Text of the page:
Bonobos can live in close-knit social groups of a hundred individuals or more. During the day, the group break into smaller groups to forage in different areas, but the whole clan sleeps together at night. The ancestors of humans might have adopted the same foraging and sleeping behavior. And they may have occupied temporary retreats, or settlements, for extensive periods of time. So human settlements, or what is commonly considered as 'domestication,' is much older than 12,000 years.

Between bonobo groups, social mingling may occur, in which members of different communities have sex and groom each other. This behavior is unheard of among common chimpanzees. While social hierarchies do exist, rank plays a less prominent role than in other primate societies. Primatologist Frans de Waal thinks that bonobos are capable of altruism, compassion, empathy, kindness, patience, and sensitivity. He describes "bonobo society" as a "gynecocracy."7

Females have a higher social status in bonobo society than the other great apes. Aggressive encounters between females and male bonobos are rare, and sperm-producers are tolerant of infants and juveniles. Bonobos carry and nurse their young for four years and give birth every 4.6 years. Akin to the other great apes, bonobo mothers assume the entirety of parental care.


(Image: A bonobo mother and infant at Lola Ya Bonobo sanctuary in Kinshasa, DRC. - Christina Bergey)

A male bonobo derives status from the social position of his mother, similar to chimpanzees, and hanging out with mom can boost a sperm-producer's chances of getting intimate with a fertile female.8 The mother–son bond often stays strong and continues throughout life.9

Compared to chimps, bonobos show more sexual behavior in a greater variety of relationships. Bonobos frequently have sex, sometimes to help prevent and resolve conflicts. Bonobos are the only non-human animal to have been observed engaging in tongue kissing, and oral sex. Bonobos and humans are the only primates that engage in face-to-face genital sex.10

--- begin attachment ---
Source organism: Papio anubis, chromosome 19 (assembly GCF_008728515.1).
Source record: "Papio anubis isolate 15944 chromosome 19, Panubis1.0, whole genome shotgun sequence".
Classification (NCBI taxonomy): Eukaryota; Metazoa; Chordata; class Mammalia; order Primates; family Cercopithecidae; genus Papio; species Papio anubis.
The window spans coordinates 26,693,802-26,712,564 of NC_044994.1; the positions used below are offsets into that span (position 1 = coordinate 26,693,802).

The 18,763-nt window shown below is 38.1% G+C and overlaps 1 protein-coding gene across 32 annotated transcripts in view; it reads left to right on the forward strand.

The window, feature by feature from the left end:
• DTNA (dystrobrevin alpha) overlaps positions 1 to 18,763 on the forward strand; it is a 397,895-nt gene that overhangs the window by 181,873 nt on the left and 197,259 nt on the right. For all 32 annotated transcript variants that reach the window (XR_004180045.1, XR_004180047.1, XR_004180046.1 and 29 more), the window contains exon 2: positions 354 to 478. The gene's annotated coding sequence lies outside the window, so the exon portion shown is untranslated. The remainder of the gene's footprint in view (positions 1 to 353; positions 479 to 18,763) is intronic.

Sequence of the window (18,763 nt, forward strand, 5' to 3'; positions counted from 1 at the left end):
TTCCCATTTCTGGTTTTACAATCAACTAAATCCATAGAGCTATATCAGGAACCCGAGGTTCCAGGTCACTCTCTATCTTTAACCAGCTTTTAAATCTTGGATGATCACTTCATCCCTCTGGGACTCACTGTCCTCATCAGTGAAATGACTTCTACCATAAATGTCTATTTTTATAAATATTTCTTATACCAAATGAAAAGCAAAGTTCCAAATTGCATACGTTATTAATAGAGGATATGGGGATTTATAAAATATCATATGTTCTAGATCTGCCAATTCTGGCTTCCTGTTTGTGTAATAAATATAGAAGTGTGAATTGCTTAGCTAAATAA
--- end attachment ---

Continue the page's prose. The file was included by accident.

Bonobos do not form permanent monogamous sexual relationships with individual partners. They also do not discriminate in their sexual behavior by sex or age either. When bonobos come upon a new food source or feeding ground, the increased excitement will usually lead to communal sexual activity, presumably decreasing tension and encouraging peaceful feeding.11

Female bonobos engage in mutual genital behavior, possibly to bond socially and form a female nucleus of bonobo society. Egg-producers rub their clitorises together rapidly for ten to twenty seconds, and this behavior, "which may be repeated in rapid succession, is usually accompanied by grinding, shrieking, and clitoral engorgement."12 Adolescent females often leave their native community to join another group. Sexual bonding with other egg-producers establishes these new females as members of the group.

Bonobos' diet is for the most part vegetarian and sustainable. Foraging in small groups, bonobos feast primarily on fruit, but they also eat leaves, flowers, bark, stems, roots, insect larvae, worms, crustaceans, honey, eggs, and soil. The female-centered nature of bonobo and other primate societies show that male domination among humans is an anomaly among primates, and that it can be changed.

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1Most primates have opposable thumbs and some have prehensile tails. Many species are sexually dimorphic. Primates have slower rates of development than other similarly sized mammals and reach maturity later, but have longer lifespans. Most primates live in tropical or subtropical regions of the Americas, Africa and Asia. They range in size from the mouse lemur, which weighs only 30 g (1 oz), to the eastern gorilla, weighing over 200 kg (440 lb).
2K Strier. 2007. Primate Behavioral Ecology (3rd ed.). Allyn & Bacon.
3Richard Wrangham. 2007. "Chapter 12: The Cooking Enigma". In C Pasternak. What Makes Us Human? Oxford: Oneworld Press
4EA Fox. 2002. "Female tactics to reduce sexual harassment in the Sumatran orangutan (Pongo pygmaeus abelii)". Behav Ecol Sociobiol 52 (2): 93–101.
5To 'ape' someone is to copy them. This points to how similar apes are to humans
6N Tokuyama & T Furuichi. 2016. "Do friends help each other? Patterns of female coalition formation in wild bonobos at Wamba." Animal Behaviour, 119:27–35 Sep
7F de Waal & F Lanting. 1997. Bonobo: The Forgotten Ape. U of California P.
8Martin Surbeck et al. 2010. "Mothers matter! Maternal support, dominance status and mating success in male bonobos (Pan paniscus)." Proceedings of the Royal Society B, Sep 1.
9Orcas, hyneas and other creatures also share strong mother-son bonds.
10Susan Block. 2014. The Bonobo Way: The Evolution of Peace Through Pleasure. Gardner & Daugh
11F de Waal. 1995. "Bonobo Sex and Society." Scientific Am 272 (3): 58–64. Mar

12JP Balcombe. 2011. The Exultant Ark: A Pictorial Tour of Animal Pleasure. UC Press. p. 88